“The practice of breathwork is, simply put, breathing exercises that allow you to manipulate the rhythm, depth and rate of your breath with intention and purpose,” says Rebecca Dennis, author and founder of Breathing Tree.

It stimulates your parasympathetic nervous system, she adds, “which allows your body to rest and digest, slow the heart rate, lower blood pressure and respiratory rate and divert blood supply towards the digestive and reproductive systems.”

Although we’re often unable to change what’s happening around us, becoming aware of the way we breathe allows us to remain in control of our reaction to those situations,” says Rebecca.

Stress reduction: Breathing with purpose can reduce stress and anxiety


Breathing our way to happiness

As several factors can affect your breathing rate, the definition of optimal breathing varies for everyone. But “the easiest place to begin with breathwork is to become aware of your natural breathing habits,” says Richie Bostock, founder of The Breath Guy.

Chronically stressed and anxious people’s breathing patterns can result in neck, shoulder and back pain, he adds, because they’re permanently using “secondary breathing muscles” which are only intended for use after extreme energy expenditure. Taking time each day to “breathe with purpose” can reduce stress and anxiety, says Richie.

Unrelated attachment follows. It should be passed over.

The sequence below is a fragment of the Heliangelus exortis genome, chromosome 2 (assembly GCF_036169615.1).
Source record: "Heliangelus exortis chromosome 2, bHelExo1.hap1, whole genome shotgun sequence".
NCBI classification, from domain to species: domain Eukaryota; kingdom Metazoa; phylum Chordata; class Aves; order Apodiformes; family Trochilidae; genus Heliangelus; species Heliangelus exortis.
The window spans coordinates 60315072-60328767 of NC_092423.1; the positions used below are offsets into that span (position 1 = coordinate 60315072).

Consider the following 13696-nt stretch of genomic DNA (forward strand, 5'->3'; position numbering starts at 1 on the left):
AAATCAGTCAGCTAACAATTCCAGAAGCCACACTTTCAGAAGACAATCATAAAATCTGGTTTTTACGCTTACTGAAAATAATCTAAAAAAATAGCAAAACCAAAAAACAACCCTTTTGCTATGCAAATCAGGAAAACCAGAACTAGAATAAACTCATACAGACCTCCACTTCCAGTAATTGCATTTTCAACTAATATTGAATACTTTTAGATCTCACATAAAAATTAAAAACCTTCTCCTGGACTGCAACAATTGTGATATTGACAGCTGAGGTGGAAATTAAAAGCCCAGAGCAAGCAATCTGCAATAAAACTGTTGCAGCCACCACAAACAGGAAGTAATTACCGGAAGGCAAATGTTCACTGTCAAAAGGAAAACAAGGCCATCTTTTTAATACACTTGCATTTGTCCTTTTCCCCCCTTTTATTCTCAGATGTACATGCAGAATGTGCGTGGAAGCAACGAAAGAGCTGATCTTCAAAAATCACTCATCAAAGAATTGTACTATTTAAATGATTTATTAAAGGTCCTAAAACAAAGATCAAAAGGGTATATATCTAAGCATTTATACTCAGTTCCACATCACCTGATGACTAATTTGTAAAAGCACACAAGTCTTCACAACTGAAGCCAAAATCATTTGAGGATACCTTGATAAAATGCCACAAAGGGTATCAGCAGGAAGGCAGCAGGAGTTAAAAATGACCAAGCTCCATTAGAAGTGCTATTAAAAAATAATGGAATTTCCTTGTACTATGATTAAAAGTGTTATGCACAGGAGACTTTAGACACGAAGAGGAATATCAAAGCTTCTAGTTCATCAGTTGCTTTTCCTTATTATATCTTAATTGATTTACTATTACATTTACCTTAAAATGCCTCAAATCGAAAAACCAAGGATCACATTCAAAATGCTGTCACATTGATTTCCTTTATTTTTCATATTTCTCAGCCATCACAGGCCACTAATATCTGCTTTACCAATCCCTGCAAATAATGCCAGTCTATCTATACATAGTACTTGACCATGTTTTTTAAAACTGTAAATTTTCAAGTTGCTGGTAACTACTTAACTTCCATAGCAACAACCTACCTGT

Using wearable technology like the Fitbit Sense, it’s easy to generate reminders to spend two minutes being mindful at various times throughout the day. Fitbit’s ‘Relax’ guided breathing sessions in particular help to improve wellbeing and find moments of calm, with a personalised on-wrist breath-focused session, based on the wearer’s heart rate. And all without the need for meditation cushions or harem pants.

It is all powered by your personal data too. The Sense’s on-device EDA (electrodermal activity) sensor can actually detect tiny electrical changes on your skin, which may indicate how your body is responding to stress. By placing your palm on the face of the watch, the EDA Scan app detects your responses during a mindfulness session. Typically, the more anxious you are, the more EDA responses you’ll see – and the more you could benefit from a good breathwork session.

Taking just two minutes on regular EDA sessions on your Sense and tracking how your responses look over time can help improve your mental and physical wellbeing, as well as build a mindfulness practice.

Achieve your holistic health goals

The past year has been a real rollercoaster, with many of us feeling more stressed as we juggle working from home with childcare and self-care. But there have also been some positives. We’ve learned some valuable lessons about how resilient we really are, and about how we de-stress – and that’s where tracking our own health data has come into its own.

Fitbit Sense can help you connect the dots between activity, sleep, nutrition and stress management, with tips on how to understand your body better and ultimately help improve your overall health and wellbeing.

For more information, visit

Source link